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A nuclear power plant in Ontario, Canada should be allowed to kill millions of fish each year, said staff of the Canadian Nuclear Safety Commission (CNSC). Their surprising recommendation is part of the final environmental assessment report for Ontario Power Generation’s (OPG) plan to refurbish four nuclear reactors at its Darlington Nuclear Generating Station on the north shore of Lake Ontario.
CNSC staff are asking commissioners, acting together with the Department of Fisheries and Oceans, to allow OPG to operate a “once-through” cooling system. This outdated system will suck in water from Lake Ontario to cool the nuclear reactors, then discharge warmed water back to the lake all day, every day for a half-century.
Such systems are rarely approved in the U.S., say leading authorities. American environmental regulators such as New York State’s Department of Environmental Conservation are even pushing existing power plants to replace antiquated “once-through” systems with modern cooling towers. Cooling towers use 98 percent less water and kill 98 percent fewer fish.
CNSC staff agree that closed-cycle cooling would protect fish, but say that U.S. rules do not apply in Canada and that a closed-cycle system “may or may not” be required some time in the future. In their view, the millions of fish, eggs and larvae destroyed at Darlington each year are “insignificant.”
“The government paid Waterkeeper’s experts to offer advice for building and regulating a cooling water system that would minimize impacts on fish and fish habitat. If they believe fish kills are acceptable, why did they bother? Why ask for information about U.S. regulatory approaches if, at the end of the day, the CNSC believes Canada has nothing to learn?” said Waterkeeper Mark Mattson. “We’re baffled.”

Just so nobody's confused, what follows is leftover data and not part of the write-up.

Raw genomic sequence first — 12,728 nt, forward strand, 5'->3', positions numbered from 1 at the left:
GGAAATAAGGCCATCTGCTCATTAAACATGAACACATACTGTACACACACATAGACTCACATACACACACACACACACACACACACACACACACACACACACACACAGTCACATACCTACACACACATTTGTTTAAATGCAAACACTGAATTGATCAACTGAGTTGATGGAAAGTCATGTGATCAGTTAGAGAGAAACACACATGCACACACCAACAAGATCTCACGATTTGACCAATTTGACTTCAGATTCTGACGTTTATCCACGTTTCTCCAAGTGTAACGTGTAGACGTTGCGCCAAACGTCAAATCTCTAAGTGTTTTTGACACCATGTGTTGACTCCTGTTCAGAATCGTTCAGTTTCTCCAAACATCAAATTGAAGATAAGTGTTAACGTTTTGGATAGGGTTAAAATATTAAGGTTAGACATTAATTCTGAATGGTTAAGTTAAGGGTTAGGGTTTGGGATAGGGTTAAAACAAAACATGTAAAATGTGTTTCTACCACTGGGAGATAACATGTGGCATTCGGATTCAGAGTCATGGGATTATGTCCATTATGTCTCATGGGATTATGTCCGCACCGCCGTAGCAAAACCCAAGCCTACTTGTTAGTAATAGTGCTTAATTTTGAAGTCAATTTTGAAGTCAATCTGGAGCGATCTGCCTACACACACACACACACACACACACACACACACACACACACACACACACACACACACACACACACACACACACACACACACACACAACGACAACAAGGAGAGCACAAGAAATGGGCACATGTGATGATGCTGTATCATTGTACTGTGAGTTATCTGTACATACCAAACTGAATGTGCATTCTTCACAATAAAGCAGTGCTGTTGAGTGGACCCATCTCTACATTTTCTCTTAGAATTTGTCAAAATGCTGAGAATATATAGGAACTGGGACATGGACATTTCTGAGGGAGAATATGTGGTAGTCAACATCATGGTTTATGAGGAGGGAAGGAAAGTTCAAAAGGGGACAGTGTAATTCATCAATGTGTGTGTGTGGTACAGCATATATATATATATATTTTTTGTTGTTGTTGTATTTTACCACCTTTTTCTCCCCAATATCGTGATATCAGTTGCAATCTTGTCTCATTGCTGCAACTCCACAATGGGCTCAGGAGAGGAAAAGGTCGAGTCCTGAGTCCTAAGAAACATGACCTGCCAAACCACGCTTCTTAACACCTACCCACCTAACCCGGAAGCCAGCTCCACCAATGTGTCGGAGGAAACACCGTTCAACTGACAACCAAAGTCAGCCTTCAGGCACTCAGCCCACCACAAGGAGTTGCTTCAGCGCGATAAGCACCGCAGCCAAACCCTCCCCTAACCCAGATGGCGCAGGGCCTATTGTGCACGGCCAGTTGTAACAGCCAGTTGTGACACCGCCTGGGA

Facts about the Darlington Nuclear Generating Station:
• Darlington Nuclear Generating Station is one of the largest nuclear power plants in North America.
• The cooling water pumps can drain an Olympic swimming pool in 15 seconds.
• Every year, tens of millions of fish, larvae and eggs are crushed or destroyed by Darlington’s cooling water system. These include swarms of small fish that are the foundation of the lake’s food chain, endangered species such as the American Eel, and commercially important and ecologically vulnerable species such as the Round Whitefish.
Commissioners will consider the environmental assessment report at a November hearing in Courtice, Ontario along with two other licensing matters. Lake Ontario Waterkeeper will likely challenge the CSNC staff position that the government can always start regulating “sometime in the future.” The purpose of an environmental assessment is to ensure environmental problems never happen in the first place.
“It’s beyond frustrating,” said Mattson. “Waterkeeper’s experts looked at the proposal and tried to help. They showed how cooling towers could save fish and fish habitat. They came up with an affordable solution to Canada’s fish-kill problem. If CNSC staff are already convinced that killing fish is acceptable, what more do we say?”
By Jeff Alexander
The federal government is winning the battle to keep Asian carp from reaching the Great Lakes, according to an Obama administration official.